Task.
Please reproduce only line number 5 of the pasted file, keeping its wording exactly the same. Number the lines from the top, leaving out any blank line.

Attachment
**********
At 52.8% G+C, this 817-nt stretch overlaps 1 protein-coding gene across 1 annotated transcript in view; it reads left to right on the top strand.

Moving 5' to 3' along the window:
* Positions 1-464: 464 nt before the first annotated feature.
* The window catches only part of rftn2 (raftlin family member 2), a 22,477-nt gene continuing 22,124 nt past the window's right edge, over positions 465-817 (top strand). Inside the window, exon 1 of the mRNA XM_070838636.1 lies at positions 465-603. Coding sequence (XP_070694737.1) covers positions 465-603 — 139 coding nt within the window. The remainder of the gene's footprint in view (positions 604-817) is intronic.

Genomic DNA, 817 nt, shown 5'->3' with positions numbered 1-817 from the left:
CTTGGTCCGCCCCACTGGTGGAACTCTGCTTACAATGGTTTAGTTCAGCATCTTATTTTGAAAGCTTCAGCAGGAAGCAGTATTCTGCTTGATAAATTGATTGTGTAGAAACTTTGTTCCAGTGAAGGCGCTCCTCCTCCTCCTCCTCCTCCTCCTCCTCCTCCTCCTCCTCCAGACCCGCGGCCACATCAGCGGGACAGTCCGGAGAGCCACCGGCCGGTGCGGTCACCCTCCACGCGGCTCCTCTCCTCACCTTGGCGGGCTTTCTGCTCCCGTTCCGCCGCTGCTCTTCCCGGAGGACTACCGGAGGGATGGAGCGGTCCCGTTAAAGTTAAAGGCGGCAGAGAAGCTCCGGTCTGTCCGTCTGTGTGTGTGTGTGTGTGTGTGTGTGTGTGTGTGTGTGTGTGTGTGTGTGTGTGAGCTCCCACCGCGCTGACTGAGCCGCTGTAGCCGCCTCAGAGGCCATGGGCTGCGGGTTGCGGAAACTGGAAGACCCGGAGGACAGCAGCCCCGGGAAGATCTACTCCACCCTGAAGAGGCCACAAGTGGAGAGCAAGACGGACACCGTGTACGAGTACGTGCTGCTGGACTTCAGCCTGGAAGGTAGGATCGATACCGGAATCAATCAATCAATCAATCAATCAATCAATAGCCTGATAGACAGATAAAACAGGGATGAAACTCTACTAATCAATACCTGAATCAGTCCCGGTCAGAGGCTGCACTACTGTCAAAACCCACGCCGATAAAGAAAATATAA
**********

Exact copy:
Genomic DNA, 817 nt, shown 5'->3' with positions numbered 1-817 from the left: